How to Understand the Supreme Court’s Masking Kerfuffle

Last week, NPR published a story headlined, “Gorsuch didn’t mask despite Sotomayor’s COVID worries, leading her to telework.” Nina Totenberg, undoubtedly the most well-known of all the Supreme Court reporters, reported from “court sources” that Chief Justice John Roberts had “in some form asked the other justices to mask up” because Justice Sonia Sotomayor “did not feel safe in close proximity to people who were unmasked” because of her diabetes. As Totenberg told it:

They all did. Except Gorsuch, who, as it happens, sits next to Sotomayor on the bench. His continued refusal since then has also meant that Sotomayor has not attended the justices’ weekly conference in person, joining instead by telephone. 

This led to an outcry against Justice Neil Gorsuch—who has frequently spoken out on the importance of civility—for his callousness. After all, only a monster would refuse to wear a mask even if doing so jeopardized his colleague’s health and blocked her from the bench.

But then something very unusual happened. 

On Wednesday morning, Justices Gorsuch and Sotomayor released a joint statement:

“Reporting that Justice Sotomayor asked Justice Gorsuch to wear a mask surprised us. It is false. While we may sometimes disagree about the law, we are warm colleagues and friends.”

Ah ha! But careful readers noted that the original story never said that Justice Sotomayor had asked Justice Gorsuch to do anything. This, they argued, proved only that the anonymous court sources were correct. A few hours later, however, the chief justice released his own statement:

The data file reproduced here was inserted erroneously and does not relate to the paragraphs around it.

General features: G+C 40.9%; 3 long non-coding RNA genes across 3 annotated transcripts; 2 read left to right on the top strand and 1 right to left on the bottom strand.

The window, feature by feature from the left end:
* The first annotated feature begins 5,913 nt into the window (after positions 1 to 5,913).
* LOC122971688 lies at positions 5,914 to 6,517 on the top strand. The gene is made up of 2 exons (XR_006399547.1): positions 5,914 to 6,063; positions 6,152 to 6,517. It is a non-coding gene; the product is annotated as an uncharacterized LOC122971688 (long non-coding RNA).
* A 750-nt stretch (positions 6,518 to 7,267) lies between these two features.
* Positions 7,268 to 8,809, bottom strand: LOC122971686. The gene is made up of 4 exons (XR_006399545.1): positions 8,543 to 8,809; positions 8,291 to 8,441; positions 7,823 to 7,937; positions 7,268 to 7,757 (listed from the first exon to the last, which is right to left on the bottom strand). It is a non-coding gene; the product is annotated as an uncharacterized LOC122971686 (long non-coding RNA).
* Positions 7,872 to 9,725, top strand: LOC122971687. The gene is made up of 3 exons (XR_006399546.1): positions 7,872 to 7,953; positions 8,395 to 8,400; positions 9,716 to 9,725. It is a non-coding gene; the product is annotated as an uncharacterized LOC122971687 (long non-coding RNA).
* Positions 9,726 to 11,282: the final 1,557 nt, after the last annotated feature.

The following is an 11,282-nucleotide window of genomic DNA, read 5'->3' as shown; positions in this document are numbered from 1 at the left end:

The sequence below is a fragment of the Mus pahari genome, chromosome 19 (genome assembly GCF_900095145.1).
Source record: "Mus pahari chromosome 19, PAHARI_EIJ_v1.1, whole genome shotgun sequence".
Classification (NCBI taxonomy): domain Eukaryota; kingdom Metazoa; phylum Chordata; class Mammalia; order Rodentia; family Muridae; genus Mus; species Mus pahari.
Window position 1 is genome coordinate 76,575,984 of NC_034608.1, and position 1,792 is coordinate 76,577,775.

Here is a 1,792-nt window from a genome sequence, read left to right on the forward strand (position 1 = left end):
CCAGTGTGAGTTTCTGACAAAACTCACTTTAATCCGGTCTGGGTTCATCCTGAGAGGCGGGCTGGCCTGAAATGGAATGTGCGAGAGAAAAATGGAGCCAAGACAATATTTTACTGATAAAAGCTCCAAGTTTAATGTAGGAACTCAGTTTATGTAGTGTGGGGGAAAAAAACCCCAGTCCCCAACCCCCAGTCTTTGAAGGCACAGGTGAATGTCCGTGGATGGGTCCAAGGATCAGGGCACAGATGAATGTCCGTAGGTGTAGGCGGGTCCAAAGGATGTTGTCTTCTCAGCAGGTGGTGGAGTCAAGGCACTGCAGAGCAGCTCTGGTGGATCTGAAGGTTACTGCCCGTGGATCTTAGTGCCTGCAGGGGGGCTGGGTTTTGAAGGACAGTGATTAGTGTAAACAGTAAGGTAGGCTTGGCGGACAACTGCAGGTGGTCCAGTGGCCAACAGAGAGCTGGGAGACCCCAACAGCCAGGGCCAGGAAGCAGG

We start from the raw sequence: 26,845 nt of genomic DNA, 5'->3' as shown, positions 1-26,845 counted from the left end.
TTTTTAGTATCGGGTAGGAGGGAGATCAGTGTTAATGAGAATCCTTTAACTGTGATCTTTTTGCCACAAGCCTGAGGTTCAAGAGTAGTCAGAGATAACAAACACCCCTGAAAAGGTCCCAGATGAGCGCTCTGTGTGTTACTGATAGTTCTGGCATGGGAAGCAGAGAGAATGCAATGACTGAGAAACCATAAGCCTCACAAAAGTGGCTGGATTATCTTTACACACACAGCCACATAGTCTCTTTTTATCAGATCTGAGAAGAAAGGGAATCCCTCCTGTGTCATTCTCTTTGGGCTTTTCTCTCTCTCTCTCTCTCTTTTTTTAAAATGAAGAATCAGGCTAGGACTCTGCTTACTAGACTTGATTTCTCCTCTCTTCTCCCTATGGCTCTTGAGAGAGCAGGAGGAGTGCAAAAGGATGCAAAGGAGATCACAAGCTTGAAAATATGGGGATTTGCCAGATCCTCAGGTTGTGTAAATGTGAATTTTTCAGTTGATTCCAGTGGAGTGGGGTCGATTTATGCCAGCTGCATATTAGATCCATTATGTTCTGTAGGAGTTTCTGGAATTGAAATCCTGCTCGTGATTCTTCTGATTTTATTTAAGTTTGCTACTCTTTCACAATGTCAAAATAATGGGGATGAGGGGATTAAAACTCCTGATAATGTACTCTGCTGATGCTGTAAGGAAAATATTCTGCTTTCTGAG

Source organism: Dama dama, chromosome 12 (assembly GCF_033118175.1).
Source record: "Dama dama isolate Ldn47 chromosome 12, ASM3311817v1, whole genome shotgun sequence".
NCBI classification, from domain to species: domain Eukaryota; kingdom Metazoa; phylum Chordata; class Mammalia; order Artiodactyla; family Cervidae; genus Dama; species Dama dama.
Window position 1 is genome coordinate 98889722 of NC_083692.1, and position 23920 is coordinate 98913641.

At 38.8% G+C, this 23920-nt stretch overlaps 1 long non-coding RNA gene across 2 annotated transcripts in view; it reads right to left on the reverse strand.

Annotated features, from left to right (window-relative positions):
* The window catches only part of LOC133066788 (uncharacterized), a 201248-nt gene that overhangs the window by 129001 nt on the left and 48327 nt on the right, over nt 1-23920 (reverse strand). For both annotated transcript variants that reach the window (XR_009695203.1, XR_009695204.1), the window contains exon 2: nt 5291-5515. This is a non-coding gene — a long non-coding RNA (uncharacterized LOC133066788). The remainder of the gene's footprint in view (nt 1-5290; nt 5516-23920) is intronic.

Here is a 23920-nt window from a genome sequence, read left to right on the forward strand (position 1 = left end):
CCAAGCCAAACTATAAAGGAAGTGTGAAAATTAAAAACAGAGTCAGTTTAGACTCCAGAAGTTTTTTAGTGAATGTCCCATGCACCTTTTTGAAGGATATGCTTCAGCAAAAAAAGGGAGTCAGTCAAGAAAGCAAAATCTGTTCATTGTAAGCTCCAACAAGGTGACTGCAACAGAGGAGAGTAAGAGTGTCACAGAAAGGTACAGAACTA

“I did not request Justice Gorsuch or any other Justice to wear a mask on the bench.” 

Still not definitive, said the story’s defenders, because NPR reported only that he asked “in some form.” And although most people initially read that strange phrasing to refer to the form of the request—a call or email—it was now meant to be interpreted that he simply raised the existence of masks in some other opaque manner without any direct request.

NPR issued its own statement later in the day simply stating that they stood by their original reporting.

Here is the problem: The reporting wasn’t just about what form the request came in or who from. The story was that Sotomayor was kept off the bench because of Gorsuch’s choice not to wear a mask and that he knew it. Even the headline included the causal connection.

In fact, the next paragraph in the story is how “Gorsuch, from the beginning of his tenure, has proved a prickly justice, not exactly beloved even by his conservative soulmates on the court” and continues with the story of how he tried to “dominate” his first oral argument. 

Except the statements from the three justices pretty clearly contradict the narrative of her story regardless of what Roberts may have requested in “some form.”

First, even based on what the sources told NPR, it’s not at all clear which direction the causal arrow went, but the reporting presented only the far more sinister option. Yes, perhaps but for Gorsuch’s refusal to wear a mask, Sotomayor would be attending oral argument in person. But under the exact same set of facts it is just as possible that Sotomayor decided not to attend arguments in person and so Gorsuch decided he no longer needed to wear a mask.